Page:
‘The 33 Strategies of War’ by Robert Greene is a must-read for anyone indulging in the art of understanding the dynamics of civil-military relations. Whether it was the defeat of the Danish fleet by the English fleet in the famous naval battle of Copenhagen under Admiral Lord Nelson, who was demoted and not appointed commander-in-chief by the British civilian authorities (yet secured one of the finest naval battle victories) under the less accomplished command of Admiral Hyde Parker, or the Mongols whirlwind onslaught in Eurasia in the 13th century that introduced the world to warfare mobility and adaptability smashing the “order in the battle concept” — it is all there.
It is in the same book that Robert Green reminds us about “death ground” as the strategy of warfare. In the Art of War, Sun Tzu called it “desperate ground” and defined it as “when you have the enemy’s strongholds on your rear, and narrow passes in the front, it is hemmed-in ground. When there is no place for refuge at all, it is desperate ground.”
Today our former prime minister also stands on a desperate ground and the death ground strategy that he is employing is a consequence of the realisation that “there is left no escape route now” and in this battle of the zero-sum outcome it is the choice of killing or being killed. The most appropriate question raised on his latest comments is of timing. Had he spoken on the subject of lack of progress and delay in completion of the Mumbai trial while he was still in the Prime Minister’s Office it would have sounded more reasonable. But being not only out of the office but also thoroughly discredited on many accounts and looking at the possibility of being convicted and jailed soon — the experienced politician and the thrice-elected prime minister is now definitely taking positions on the death ground.
When Nawaz Sharif says today that “militant organisations are active in this country,” he should also explain what measures his government took to deactivate them? His own political party is renowned in giving political patronage to the right-wing parties in the country. Even his government’s inability to introduce Fata reforms has got everything to do with not annoying a right-wing party that favours referendum on the question of the merger of Fata with the K-P province.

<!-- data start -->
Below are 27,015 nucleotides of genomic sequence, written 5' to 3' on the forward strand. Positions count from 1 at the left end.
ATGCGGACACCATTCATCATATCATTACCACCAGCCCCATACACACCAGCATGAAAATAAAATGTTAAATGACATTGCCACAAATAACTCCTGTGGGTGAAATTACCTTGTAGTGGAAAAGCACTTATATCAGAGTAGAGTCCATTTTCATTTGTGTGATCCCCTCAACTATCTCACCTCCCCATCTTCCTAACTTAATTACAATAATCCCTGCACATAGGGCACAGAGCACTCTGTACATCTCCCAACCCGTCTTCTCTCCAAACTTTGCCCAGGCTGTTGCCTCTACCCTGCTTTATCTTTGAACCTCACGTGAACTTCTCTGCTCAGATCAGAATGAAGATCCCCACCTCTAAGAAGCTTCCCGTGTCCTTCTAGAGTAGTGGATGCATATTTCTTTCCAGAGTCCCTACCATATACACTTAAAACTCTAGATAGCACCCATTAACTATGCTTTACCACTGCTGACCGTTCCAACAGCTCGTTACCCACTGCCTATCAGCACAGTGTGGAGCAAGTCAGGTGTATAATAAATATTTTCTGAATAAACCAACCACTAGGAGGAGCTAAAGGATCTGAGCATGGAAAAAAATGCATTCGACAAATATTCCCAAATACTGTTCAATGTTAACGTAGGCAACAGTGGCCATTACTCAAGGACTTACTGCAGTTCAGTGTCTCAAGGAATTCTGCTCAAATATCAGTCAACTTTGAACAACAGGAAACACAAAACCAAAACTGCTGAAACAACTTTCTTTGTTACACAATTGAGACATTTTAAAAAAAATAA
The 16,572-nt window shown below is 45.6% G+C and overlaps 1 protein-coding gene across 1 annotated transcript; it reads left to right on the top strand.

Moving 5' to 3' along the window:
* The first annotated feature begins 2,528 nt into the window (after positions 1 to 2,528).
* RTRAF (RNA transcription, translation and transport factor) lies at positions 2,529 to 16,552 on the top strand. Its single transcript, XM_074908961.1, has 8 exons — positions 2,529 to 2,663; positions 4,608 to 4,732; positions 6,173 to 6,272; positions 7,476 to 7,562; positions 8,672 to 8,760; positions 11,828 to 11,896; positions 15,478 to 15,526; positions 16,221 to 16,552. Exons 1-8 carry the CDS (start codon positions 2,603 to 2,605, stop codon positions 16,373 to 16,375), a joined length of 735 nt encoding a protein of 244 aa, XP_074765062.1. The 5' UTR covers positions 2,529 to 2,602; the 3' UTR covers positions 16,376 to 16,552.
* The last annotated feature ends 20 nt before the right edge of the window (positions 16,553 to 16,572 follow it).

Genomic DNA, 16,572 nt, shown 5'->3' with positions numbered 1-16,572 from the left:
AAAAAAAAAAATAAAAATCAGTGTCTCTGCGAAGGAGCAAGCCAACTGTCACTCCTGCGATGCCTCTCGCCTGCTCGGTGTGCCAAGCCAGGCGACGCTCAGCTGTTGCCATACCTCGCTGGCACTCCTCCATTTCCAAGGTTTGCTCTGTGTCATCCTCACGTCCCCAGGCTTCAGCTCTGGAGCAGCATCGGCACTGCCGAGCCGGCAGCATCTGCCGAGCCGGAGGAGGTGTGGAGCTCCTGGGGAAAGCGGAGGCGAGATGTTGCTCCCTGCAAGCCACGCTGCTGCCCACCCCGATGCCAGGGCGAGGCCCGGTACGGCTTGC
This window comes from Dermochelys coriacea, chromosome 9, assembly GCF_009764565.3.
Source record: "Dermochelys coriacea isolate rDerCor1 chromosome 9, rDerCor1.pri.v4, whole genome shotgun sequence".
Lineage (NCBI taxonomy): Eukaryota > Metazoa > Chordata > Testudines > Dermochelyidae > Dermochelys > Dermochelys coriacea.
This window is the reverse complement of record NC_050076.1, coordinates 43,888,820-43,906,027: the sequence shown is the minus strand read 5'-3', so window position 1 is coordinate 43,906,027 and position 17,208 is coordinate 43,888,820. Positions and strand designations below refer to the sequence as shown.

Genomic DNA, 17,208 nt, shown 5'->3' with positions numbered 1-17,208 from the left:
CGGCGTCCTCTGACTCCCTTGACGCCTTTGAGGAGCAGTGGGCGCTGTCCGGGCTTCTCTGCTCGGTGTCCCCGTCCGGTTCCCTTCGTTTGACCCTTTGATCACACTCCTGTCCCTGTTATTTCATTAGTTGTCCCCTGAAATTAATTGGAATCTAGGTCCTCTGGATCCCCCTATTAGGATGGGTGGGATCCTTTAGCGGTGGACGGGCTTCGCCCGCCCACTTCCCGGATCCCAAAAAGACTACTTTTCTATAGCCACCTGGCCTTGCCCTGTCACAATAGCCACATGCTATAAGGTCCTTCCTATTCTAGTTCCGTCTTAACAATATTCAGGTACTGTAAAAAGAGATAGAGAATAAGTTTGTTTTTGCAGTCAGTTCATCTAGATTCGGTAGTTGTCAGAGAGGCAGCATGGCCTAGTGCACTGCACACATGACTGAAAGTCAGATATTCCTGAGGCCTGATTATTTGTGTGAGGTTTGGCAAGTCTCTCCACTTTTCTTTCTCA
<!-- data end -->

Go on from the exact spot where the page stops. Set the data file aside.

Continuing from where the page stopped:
Being unable to differentiate between “duty and advantage” Nawaz’s standing on death ground takes a position which in the current time frame suits only him and condemns his country for doing little or nothing to “prevent the non-state actors from crossing the border and killing 150 people in Mumbai.” But did he make any endeavours to harmonise with other state institutions? Did he show concern on the intelligence reports that indicated to him as prime minister how India was utilising covert operations and financing and supporting terrorists to cross our borders and kill hundreds and thousands of Pakistanis in terror-related operations?
Today he says “our narrative is not being accepted.” Does he think that the new
Even a blind man can see that Nawaz is fighting a losing battle — the end of which is not even clear to him. No irregular war, covert war or the proxy wars between two states can end on clear and finite terms. Mumbai or APS Peshawar like incidents can never win wars but they can become starting points of lasting peace if the idea is not political point-scoring but determining the peaceful objectives and assigning the ways and means to obtain them.
The achievement of peace between India and Pakistan is a noble policy goal but it cannot be conceived unilaterally by a deposed prime minister who in an effort to divert the attention of the people of this country and to attract the attention of the disinterested international community in the wake of his corruption cases speaks of a new “self-awakening” and the “birth of a new ideology” that drives him to blackmail his own state with threats of disclosures of state secrets.
As it is, the news is coming in that the National Security Council has distanced itself and rejected the statement of the former prime minister of Pakistan. To say the least — a national security challenge has been well met and negotiated in the end. The very fact that the NSC is composed of important office-holders representing the PML-N shows that the individual politician can surely attempt to twist the national narrative by abusing his authority, power and position but in the end it will always be the institutions of the state that will rise up, defend and hotly contest the primacy of the national narrative. And in this is good news for Pakistan.
Published in The Express Tribune, May 16th, 2018.